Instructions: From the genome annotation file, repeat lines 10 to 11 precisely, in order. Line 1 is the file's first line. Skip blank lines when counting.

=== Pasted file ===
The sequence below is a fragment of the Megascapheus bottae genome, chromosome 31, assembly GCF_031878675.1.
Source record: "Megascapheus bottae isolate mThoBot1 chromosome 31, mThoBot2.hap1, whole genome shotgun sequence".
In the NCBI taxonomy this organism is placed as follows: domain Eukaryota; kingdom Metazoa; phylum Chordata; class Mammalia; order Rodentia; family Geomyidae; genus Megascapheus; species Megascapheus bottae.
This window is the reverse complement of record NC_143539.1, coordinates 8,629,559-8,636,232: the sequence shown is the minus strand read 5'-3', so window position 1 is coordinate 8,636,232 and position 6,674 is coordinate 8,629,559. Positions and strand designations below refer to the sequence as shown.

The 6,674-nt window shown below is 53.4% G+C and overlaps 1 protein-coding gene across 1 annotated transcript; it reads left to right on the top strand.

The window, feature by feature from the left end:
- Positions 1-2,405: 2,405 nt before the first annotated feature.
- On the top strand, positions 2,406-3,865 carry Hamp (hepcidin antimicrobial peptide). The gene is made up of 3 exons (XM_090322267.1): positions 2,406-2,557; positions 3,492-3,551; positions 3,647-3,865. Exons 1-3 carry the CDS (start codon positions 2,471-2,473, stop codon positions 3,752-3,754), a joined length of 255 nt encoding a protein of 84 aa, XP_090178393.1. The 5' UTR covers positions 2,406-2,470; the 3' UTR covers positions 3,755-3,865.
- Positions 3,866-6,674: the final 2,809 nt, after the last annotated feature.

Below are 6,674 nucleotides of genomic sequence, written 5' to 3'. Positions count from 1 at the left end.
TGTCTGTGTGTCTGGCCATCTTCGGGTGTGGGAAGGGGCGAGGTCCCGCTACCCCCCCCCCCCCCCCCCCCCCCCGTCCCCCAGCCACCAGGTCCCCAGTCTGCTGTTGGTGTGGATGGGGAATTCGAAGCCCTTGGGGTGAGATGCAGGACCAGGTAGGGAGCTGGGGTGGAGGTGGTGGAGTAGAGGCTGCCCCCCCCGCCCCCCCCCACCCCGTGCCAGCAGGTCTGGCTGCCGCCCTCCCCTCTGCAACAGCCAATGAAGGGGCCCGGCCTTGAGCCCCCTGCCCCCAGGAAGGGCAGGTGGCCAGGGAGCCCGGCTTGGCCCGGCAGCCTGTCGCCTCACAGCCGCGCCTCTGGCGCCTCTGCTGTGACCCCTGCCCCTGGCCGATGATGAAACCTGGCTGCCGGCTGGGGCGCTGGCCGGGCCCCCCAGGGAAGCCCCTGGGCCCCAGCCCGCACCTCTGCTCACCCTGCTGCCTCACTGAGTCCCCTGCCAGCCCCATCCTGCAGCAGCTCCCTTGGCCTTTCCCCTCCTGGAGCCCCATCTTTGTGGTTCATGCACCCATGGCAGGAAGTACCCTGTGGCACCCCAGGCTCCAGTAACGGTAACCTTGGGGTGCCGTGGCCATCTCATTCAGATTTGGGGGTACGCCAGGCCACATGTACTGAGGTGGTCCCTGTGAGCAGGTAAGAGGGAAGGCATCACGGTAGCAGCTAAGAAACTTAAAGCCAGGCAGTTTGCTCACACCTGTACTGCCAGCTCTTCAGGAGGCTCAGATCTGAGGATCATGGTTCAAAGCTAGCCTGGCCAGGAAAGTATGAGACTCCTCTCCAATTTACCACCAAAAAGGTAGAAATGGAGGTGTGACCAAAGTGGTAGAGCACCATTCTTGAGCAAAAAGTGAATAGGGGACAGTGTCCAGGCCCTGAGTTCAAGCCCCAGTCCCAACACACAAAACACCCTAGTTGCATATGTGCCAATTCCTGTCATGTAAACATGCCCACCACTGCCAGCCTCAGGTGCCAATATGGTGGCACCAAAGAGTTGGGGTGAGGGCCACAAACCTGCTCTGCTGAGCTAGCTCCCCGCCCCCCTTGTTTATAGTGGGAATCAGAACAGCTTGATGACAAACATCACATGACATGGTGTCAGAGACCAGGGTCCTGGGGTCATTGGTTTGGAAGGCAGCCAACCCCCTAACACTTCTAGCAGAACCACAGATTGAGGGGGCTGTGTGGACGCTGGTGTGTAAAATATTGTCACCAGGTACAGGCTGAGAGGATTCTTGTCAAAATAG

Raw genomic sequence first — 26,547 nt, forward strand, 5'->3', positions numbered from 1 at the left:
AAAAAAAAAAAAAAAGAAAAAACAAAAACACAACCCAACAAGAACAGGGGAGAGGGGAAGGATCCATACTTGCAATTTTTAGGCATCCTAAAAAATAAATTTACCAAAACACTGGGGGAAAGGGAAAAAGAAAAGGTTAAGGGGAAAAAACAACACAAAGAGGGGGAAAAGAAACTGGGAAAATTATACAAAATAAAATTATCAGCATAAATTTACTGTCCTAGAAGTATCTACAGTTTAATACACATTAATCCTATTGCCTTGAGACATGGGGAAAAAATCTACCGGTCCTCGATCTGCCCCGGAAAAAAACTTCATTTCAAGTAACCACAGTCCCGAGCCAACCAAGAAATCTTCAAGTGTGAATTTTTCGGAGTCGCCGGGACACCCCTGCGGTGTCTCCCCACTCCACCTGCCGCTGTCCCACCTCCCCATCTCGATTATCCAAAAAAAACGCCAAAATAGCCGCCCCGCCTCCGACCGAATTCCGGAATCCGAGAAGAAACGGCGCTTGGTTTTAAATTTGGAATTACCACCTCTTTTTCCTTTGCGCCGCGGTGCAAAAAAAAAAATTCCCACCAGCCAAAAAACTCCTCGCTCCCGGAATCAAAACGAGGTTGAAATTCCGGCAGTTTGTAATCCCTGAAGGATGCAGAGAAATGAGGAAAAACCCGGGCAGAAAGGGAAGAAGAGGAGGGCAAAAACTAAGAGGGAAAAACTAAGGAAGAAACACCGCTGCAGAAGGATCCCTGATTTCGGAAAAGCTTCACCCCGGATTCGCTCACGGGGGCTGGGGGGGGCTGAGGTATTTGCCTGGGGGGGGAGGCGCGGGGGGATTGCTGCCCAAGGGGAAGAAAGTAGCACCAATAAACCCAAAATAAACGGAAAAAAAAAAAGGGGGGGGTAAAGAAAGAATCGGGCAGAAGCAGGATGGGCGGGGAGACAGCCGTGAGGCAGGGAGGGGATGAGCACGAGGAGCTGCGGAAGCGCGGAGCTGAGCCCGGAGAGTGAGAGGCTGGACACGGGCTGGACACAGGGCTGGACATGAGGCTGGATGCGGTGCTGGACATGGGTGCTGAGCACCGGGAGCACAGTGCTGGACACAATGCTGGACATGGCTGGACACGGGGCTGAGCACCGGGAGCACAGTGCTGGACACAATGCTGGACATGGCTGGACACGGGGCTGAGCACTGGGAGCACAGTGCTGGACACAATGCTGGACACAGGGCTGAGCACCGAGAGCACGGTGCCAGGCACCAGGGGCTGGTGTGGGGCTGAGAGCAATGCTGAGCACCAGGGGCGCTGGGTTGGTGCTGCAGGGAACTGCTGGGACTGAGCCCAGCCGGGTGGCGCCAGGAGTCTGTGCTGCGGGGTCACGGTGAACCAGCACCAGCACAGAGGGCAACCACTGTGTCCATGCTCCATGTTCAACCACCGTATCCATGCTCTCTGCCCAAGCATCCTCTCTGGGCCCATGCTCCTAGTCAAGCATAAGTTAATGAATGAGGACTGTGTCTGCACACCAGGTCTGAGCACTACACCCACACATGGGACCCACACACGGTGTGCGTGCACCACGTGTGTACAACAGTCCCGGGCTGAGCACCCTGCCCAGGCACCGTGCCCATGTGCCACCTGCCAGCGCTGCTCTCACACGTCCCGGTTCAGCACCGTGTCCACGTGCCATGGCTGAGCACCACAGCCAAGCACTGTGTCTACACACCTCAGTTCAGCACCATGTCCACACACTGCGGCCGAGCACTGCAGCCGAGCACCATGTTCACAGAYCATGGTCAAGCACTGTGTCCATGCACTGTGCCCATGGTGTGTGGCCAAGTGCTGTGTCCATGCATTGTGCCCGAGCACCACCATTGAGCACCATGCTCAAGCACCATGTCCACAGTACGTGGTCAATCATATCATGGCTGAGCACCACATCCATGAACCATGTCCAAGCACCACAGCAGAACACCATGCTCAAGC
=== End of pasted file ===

Below are 6,674 nucleotides of genomic sequence, written 5' to 3'. Positions count from 1 at the left end.
TGTCTGTGTGTCTGGCCATCTTCGGGTGTGGGAAGGGGCGAGGTCCCGCTACCCCCCCCCCCCCCCCCCCCCCCCGTCCCCCAGCCACCAGGTCCCCAGTCTGCTGTTGGTGTGGATGGGGAATTCGAAGCCCTTGGGGTGAGATGCAGGACCAGGTAGGGAGCTGGGGTGGAGGTGGTGGAGTAGAGGCTGCCCCCCCCGCCCCCCCCCACCCCGTGCCAGCAGGTCTGGCTGCCGCCCTCCCCTCTGCAACAGCCAATGAAGGGGCCCGGCCTTGAGCCCCCTGCCCCCAGGAAGGGCAGGTGGCCAGGGAGCCCGGCTTGGCCCGGCAGCCTGTCGCCTCACAGCCGCGCCTCTGGCGCCTCTGCTGTGACCCCTGCCCCTGGCCGATGATGAAACCTGGCTGCCGGCTGGGGCGCTGGCCGGGCCCCCCAGGGAAGCCCCTGGGCCCCAGCCCGCACCTCTGCTCACCCTGCTGCCTCACTGAGTCCCCTGCCAGCCCCATCCTGCAGCAGCTCCCTTGGCCTTTCCCCTCCTGGAGCCCCATCTTTGTGGTTCATGCACCCATGGCAGGAAGTACCCTGTGGCACCCCAGGCTCCAGTAACGGTAACCTTGGGGTGCCGTGGCCATCTCATTCAGATTTGGGGGTACGCCAGGCCACATGTACTGAGGTGGTCCCTGTGAGCAGGTAAGAGGGAAGGCATCACGGTAGCAGCTAAGAAACTTAAAGCCAGGCAGTTTGCTCACACCTGTACTGCCAGCTCTTCAGGAGGCTCAGATCTGAGGATCATGGTTCAAAGCTAGCCTGGCCAGGAAAGTATGAGACTCCTCTCCAATTTACCACCAAAAAGGTAGAAATGGAGGTGTGACCAAAGTGGTAGAGCACCATTCTTGAGCAAAAAGTGAATAGGGGACAGTGTCCAGGCCCTGAGTTCAAGCCCCAGTCCCAACACACAAAACACCCTAGTTGCATATGTGCCAATTCCTGTCATGTAAACATGCCCACCACTGCCAGCCTCAGGTGCCAATATGGTGGCACCAAAGAGTTGGGGTGAGGGCCACAAACCTGCTCTGCTGAGCTAGCTCCCCGCCCCCCTTGTTTATAGTGGGAATCAGAACAGCTTGATGACAAACATCACATGACATGGTGTCAGAGACCAGGGTCCTGGGGTCATTGGTTTGGAAGGCAGCCAACCCCCTAACACTTCTAGCAGAACCACAGATTGAGGGGGCTGTGTGGACGCTGGTGTGTAAAATATTGTCACCAGGTACAGGCTGAGAGGATTCTTGTCAAAATAG